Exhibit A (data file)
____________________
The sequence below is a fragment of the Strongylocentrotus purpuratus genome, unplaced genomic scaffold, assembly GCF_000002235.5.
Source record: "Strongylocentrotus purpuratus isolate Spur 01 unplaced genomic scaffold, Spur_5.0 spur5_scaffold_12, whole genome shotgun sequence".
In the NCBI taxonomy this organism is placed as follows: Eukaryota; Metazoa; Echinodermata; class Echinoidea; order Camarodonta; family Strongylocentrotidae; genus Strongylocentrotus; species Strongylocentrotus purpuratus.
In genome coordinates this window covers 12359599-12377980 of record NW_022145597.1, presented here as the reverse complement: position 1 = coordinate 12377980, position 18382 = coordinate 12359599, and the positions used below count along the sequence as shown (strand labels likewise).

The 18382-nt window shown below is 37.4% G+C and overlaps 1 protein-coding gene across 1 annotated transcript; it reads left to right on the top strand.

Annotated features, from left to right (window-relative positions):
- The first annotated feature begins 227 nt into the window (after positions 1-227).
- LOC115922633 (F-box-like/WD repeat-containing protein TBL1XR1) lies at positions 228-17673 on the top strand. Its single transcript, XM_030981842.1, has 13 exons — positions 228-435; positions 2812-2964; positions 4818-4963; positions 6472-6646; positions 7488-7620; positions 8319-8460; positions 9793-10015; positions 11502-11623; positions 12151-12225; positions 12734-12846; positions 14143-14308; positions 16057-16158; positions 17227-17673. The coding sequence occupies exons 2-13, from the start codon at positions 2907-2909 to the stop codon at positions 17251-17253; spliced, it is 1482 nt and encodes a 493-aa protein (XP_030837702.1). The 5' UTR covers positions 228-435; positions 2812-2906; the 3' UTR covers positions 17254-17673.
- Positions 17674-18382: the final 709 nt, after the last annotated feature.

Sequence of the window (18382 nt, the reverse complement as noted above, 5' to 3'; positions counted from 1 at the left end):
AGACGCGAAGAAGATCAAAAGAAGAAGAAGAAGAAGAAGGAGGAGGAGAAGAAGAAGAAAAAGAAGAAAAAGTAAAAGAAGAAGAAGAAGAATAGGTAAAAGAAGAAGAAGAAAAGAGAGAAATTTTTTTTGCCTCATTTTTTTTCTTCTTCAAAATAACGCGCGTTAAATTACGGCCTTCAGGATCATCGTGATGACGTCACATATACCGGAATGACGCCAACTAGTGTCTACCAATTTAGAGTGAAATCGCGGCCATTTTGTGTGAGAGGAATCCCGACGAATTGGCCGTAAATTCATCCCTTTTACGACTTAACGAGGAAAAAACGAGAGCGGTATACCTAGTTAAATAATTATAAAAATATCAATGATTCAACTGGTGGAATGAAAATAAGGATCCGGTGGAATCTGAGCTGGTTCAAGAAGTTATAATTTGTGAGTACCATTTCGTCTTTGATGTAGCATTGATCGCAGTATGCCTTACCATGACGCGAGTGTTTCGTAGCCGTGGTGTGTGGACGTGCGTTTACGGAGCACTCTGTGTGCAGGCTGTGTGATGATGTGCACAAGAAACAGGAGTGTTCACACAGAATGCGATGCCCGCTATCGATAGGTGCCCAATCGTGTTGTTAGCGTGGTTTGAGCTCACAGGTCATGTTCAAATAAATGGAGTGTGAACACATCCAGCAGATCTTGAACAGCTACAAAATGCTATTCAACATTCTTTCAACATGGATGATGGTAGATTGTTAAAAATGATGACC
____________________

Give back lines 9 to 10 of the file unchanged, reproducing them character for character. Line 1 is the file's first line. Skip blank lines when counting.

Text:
- Positions 17674-18382: the final 709 nt, after the last annotated feature.

Sequence of the window (18382 nt, the reverse complement as noted above, 5' to 3'; positions counted from 1 at the left end):